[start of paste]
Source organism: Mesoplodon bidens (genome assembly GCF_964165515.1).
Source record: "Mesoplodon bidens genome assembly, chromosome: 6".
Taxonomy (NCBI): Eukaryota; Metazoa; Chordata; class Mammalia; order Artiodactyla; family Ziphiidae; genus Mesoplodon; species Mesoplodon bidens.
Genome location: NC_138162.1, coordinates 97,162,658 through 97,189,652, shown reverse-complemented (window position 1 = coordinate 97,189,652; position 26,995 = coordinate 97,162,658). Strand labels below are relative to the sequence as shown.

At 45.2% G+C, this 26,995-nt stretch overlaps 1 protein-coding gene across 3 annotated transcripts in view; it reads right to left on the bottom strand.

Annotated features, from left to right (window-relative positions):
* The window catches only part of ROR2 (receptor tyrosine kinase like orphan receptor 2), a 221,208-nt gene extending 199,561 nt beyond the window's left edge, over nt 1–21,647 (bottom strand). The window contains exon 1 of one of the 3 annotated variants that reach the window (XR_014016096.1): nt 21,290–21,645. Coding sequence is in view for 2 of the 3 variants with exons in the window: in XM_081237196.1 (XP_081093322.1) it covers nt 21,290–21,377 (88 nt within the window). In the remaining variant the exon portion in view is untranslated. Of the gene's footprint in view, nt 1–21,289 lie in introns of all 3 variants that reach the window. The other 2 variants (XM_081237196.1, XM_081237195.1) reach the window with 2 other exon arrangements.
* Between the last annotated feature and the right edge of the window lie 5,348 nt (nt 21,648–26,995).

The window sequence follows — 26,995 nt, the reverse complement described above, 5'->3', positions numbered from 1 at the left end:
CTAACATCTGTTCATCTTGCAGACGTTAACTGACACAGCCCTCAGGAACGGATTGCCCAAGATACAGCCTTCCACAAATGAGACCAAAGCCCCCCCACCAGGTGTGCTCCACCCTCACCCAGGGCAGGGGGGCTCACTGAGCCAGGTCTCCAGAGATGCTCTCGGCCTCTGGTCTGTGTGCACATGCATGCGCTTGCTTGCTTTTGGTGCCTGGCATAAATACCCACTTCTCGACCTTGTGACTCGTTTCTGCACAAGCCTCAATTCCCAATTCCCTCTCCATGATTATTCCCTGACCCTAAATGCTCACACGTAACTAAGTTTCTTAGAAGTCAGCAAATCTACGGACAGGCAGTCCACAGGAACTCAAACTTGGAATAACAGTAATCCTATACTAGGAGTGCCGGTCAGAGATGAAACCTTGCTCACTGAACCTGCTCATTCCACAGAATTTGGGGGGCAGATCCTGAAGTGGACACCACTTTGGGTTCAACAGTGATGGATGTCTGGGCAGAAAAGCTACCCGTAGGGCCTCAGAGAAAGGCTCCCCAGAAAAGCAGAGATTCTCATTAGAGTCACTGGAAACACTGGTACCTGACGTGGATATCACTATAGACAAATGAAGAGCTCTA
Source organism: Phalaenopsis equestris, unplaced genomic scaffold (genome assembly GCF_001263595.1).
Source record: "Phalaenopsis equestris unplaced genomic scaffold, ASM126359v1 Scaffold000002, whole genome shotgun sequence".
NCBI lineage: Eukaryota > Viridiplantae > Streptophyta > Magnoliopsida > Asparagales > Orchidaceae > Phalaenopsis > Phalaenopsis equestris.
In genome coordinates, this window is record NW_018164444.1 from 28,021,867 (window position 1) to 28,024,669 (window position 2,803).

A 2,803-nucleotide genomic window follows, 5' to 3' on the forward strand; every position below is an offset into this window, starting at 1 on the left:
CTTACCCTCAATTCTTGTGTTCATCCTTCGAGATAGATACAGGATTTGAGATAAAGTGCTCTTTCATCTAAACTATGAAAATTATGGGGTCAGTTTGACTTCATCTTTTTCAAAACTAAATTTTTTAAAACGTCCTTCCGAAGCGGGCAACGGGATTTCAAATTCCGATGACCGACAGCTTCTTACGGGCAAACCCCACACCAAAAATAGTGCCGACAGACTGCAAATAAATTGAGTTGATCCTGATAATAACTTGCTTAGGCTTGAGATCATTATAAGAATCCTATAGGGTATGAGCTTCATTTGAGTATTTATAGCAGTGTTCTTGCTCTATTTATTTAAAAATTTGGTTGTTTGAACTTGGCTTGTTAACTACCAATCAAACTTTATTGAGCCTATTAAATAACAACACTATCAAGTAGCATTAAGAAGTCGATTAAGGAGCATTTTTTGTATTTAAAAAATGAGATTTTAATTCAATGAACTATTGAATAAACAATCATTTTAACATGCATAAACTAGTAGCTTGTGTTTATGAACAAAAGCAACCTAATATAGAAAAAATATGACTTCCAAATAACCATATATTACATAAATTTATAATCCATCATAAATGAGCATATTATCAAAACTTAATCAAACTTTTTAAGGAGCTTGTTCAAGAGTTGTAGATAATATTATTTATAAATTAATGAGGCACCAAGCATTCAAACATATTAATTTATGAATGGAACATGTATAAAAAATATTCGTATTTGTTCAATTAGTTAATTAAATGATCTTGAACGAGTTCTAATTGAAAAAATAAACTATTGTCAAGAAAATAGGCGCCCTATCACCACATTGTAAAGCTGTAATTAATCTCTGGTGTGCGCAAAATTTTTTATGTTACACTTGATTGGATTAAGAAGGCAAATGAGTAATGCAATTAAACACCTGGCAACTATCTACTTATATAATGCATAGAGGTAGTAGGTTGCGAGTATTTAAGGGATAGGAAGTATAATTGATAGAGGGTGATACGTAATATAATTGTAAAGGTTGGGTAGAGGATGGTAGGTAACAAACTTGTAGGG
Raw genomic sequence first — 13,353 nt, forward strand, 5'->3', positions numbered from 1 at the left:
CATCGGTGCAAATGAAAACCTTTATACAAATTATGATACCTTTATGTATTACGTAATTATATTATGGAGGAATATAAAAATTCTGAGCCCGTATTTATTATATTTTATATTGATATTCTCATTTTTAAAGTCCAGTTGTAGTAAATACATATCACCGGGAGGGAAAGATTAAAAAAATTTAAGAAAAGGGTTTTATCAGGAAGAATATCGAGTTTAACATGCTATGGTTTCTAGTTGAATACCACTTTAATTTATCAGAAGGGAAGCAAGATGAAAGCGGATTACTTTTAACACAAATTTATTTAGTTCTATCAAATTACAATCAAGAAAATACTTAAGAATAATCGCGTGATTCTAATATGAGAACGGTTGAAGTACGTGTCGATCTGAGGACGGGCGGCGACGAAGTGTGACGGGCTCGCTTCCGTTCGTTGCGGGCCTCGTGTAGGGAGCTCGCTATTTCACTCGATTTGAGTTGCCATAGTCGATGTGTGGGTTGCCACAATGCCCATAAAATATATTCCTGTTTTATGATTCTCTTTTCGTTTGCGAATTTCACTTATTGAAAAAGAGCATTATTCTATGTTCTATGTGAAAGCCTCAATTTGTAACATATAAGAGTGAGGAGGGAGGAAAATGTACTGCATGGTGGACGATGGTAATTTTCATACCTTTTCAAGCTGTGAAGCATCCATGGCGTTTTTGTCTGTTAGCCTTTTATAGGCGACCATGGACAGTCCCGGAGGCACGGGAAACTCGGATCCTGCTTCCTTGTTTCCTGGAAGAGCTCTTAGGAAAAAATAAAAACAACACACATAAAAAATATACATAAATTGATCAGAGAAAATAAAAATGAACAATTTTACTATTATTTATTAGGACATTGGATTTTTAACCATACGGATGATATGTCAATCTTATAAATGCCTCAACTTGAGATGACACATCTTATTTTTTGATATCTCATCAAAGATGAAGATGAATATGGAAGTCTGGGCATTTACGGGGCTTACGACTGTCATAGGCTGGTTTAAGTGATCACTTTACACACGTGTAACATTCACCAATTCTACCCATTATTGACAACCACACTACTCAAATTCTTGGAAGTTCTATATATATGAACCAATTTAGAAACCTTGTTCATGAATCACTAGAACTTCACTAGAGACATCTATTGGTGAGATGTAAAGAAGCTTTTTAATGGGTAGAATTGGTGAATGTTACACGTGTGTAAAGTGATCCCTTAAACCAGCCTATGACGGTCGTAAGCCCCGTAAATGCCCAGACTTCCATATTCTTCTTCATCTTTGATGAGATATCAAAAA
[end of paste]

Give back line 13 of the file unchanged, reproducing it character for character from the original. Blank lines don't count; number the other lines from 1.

NCBI lineage: Eukaryota > Viridiplantae > Streptophyta > Magnoliopsida > Asparagales > Orchidaceae > Phalaenopsis > Phalaenopsis equestris.